Portland, Oregon’s startup scene is poised to explode in the next few years. I’ve said it before, and now The Oregonian has backed up my observational claims with interesting data that shows just how close the tipping point may be. The publication has created an infographic that details the potential of startups to revitalize the state’s economy, thanks to a few key metrics.
The most striking indicator that startup talent is rushing into the state is the growth index rate of startups when compared to the entire private sector. While private sector growth has remained stagnant from 2002 to 2012, the startup growth rate has more than doubled. While startup growth stalled from late 2008 to 2010, likely thanks to the global economic crisis, growth in 2011 spiked.
Another startling figure is the average wage of software startup employees in Oregon compared to the state’s average wage. Software startup employees were paid, on average, $114,588 compared to the statewide salary average of $43,091. Most of the state’s startups are located in the city of Portland, with a smaller percentage in neighboring Beaverton.
Although these numbers might have you packing your bags for Oregon, you might want to hang tight. Portland still has a long way go before the city surpasses established, but smaller startup hubs like Austin, Texas and Boulder, Colorado. Startups only account for 0.23 percent of all employment in the state. The Oregonian found that despite the high growth index, only about 200 jobs were created by startups in 2011.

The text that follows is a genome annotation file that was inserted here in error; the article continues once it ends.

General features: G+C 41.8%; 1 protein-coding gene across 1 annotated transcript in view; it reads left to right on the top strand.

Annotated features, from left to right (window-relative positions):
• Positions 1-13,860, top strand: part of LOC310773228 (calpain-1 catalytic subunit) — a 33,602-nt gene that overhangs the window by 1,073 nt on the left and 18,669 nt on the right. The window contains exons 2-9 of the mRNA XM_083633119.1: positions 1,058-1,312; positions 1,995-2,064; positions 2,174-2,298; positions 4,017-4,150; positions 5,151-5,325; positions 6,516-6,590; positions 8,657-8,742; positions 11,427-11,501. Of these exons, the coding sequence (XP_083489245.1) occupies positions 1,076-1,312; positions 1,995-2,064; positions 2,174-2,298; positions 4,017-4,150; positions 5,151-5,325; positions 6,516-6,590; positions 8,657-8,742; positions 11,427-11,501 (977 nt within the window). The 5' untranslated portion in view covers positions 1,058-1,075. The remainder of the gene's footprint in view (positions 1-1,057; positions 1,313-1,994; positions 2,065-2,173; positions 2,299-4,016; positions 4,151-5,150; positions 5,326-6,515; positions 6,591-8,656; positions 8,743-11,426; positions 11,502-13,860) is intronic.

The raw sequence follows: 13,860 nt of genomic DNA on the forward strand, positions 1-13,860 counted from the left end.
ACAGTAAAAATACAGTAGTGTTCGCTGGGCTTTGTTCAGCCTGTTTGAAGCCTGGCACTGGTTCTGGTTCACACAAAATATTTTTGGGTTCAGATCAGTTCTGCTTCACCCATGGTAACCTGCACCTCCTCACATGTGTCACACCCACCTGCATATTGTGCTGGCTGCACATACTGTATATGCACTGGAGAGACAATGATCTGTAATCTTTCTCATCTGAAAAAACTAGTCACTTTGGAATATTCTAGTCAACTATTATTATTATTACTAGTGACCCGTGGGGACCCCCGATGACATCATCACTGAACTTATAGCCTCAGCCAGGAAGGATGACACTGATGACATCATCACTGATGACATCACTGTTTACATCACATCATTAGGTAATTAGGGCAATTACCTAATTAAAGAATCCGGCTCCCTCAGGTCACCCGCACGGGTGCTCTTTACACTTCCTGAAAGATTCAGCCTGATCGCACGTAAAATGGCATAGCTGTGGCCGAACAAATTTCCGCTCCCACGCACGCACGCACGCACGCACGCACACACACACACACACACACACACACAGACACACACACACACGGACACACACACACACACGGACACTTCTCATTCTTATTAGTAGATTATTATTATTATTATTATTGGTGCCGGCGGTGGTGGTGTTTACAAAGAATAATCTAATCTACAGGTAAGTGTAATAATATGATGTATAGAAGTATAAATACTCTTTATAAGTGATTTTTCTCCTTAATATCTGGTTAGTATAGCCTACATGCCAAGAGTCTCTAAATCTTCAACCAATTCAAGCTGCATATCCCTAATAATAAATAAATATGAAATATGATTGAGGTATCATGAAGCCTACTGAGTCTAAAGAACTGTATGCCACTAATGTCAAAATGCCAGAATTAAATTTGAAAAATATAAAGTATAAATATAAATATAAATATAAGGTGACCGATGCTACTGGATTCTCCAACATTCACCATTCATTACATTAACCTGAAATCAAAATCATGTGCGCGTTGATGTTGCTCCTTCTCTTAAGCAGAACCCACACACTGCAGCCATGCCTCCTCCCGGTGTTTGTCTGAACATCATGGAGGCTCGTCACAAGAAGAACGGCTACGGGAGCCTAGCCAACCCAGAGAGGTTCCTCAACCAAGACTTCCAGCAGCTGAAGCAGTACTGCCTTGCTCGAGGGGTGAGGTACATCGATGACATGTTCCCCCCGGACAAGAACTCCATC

Despite Portland’s proximity to both Seattle and Silicon Valley, Oregon is working on an investment problem. A handful of dominant players, including the Oregon Angel Fund, have been working to provide a formalized investment structure in the state. But the real issue is that few Portland startups have launched the “startup mafia” model that occurs when talented early employees leave a startup with cash to invest after a successful exit.
This model has proven successful with the PayPal mafia just after the dotcom bubble, and the Facebook mafia that has been taking cash off the table since the Facebook IPO. In fact, it’s been 2,762 days since an Oregon technology company has gone public with an IPO. Jive was once headquartered in Portland, but relocated to Palo Alto before the company’s IPO.
Established talent like Joe Stump of Sprintly and Ryan Carson of Treehouse have recently moved to the Portland area to join the likes of the growing and diverse startup scene that already includes companies that have recently raised millions in capital like Janrain and Urban Airship. In the next five to 10 years, Portland’s startup scene should begin to bear the fruit of the seeds that have recently been planted.
Infographic source: The Oregonian